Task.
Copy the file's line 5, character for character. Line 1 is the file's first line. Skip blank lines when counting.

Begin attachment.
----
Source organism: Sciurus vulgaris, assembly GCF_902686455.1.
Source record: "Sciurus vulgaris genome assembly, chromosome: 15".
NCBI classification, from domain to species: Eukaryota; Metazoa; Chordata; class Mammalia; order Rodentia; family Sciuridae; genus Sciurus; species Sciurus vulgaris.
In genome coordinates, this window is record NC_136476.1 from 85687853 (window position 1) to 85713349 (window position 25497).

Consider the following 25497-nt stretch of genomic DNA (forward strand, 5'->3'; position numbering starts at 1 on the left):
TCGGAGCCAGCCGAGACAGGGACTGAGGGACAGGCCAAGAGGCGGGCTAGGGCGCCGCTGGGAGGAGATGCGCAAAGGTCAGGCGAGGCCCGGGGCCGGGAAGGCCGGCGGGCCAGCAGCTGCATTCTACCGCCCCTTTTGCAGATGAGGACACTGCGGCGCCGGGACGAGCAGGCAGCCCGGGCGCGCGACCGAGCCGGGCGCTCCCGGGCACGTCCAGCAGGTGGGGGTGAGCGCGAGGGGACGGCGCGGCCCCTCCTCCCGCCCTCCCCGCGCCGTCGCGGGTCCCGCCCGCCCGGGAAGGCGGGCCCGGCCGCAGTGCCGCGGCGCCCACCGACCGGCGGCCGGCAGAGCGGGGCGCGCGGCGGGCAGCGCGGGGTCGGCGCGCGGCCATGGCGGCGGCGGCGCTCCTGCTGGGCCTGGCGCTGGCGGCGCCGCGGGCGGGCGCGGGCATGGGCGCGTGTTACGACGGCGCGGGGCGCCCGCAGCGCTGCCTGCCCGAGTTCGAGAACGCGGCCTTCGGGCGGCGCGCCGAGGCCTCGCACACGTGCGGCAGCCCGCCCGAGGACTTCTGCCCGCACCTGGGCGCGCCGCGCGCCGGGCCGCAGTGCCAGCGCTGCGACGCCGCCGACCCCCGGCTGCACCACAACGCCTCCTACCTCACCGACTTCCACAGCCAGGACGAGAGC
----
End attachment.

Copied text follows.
Consider the following 25497-nt stretch of genomic DNA (forward strand, 5'->3'; position numbering starts at 1 on the left):